Of all patients with SCC, 53 (81.5%) and 12 (18.5%) individuals were respectively male and female, which indicates a higher incidence of SCC in men. In addition, the most common site of SCC lesions was observed in the head, neck, face, and hands, which are areas exposed to sunlight (87%). Out of 65 patients with SCC in this study, 6 (2.9%) were HPV-positive, while none of the controls were positive (0.0%). Statistical analysis showed significant differences between case and control groups regarding HPV infection (P<0.05).
Of 14 high-risk studied HPV genotypes (16, 18, 31, 33, 35, 39, 45, 51, 52, 56, 58, 59, 66, 68), HPV 51 and 52 were observed in two SCC subjects but HPV 31 and 16 were observed in one SCC subject. Also, the most common HPV-positive sites of SCC lesions were the neck and face (Table 1). Of all patients with SCC who were also HPV-positive, four and two cases were respectively male and female (Table 1).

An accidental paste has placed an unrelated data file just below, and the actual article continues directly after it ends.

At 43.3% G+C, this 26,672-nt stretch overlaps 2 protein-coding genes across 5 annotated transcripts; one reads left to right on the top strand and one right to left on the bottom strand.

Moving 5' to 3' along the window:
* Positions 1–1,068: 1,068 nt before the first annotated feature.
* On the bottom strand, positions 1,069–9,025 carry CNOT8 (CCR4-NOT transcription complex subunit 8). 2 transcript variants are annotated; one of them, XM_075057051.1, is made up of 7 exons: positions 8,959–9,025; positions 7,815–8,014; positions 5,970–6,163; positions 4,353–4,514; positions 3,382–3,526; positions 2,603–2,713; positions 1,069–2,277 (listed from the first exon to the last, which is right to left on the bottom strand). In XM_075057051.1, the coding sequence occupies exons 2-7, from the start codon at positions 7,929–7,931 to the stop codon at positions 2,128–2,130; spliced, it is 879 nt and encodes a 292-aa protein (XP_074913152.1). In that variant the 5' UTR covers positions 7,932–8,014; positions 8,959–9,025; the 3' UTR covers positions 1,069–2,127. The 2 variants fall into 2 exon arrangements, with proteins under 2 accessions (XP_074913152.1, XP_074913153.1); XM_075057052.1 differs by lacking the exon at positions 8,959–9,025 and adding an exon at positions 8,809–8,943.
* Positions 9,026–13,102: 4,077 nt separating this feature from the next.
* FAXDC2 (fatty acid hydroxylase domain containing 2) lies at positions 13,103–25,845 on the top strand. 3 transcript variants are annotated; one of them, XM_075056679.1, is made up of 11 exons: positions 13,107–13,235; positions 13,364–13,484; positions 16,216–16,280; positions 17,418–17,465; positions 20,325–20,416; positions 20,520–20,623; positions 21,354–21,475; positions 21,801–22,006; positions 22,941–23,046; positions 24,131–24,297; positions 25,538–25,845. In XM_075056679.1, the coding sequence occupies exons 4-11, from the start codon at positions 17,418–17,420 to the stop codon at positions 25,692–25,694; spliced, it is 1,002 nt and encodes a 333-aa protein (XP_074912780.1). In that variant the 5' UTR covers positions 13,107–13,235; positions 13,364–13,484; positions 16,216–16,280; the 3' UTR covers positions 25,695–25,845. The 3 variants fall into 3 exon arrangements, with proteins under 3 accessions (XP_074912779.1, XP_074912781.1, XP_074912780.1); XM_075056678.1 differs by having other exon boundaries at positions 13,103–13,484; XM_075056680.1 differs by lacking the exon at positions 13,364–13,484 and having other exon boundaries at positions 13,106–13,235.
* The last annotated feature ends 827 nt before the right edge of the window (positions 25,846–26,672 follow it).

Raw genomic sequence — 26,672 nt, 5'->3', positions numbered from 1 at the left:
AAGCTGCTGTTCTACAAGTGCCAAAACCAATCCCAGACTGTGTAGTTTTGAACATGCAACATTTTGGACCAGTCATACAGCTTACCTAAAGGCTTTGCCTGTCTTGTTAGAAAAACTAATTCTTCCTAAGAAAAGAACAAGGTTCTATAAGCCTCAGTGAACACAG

Table 1. HPV virus frequency and its genotypes in the SCC group based on the location of the lesion and gender
| No (genotypes)
|Head, Neck & Face
||5 (51, 52, 52, 31, 16)
|Knee & Thigh
||4 (31, 51, 52,52)
||2 (51, 16)
In this study, we investigated the presence of HPV high-risk types in patients with squamous cell carcinoma. Our study showed 9.23% of all patients with SCC were HPV-positive while none of the control group was HPV-positive. As seen, the incidence of HPV-infected cases in SCC patients was significantly higher than in healthy skin samples. According to previous studies, Shayanfar et al. (2013) found the DNA of HPV 18, 11, and 6 in 30% of malignant specimens of SCC while this level was reported to be 11% in controls that suggest an association between HPV infection and SCC risk (4). In a study on paraffin blocks of non-melanoma skin cancers and benign skin lesions, Shahmahmoudi et al. (2007) identified the DNA of HPV 18, 16, and 56 in 25.7% of malignant samples compared with 0.7% of benign ones (5). In a study on SCC biopsy specimens, Iftner et al. (2003) observed the DNA of HPV 16, 31, 35, and 51 in 59.7% of patients and 4.7% of controls (9).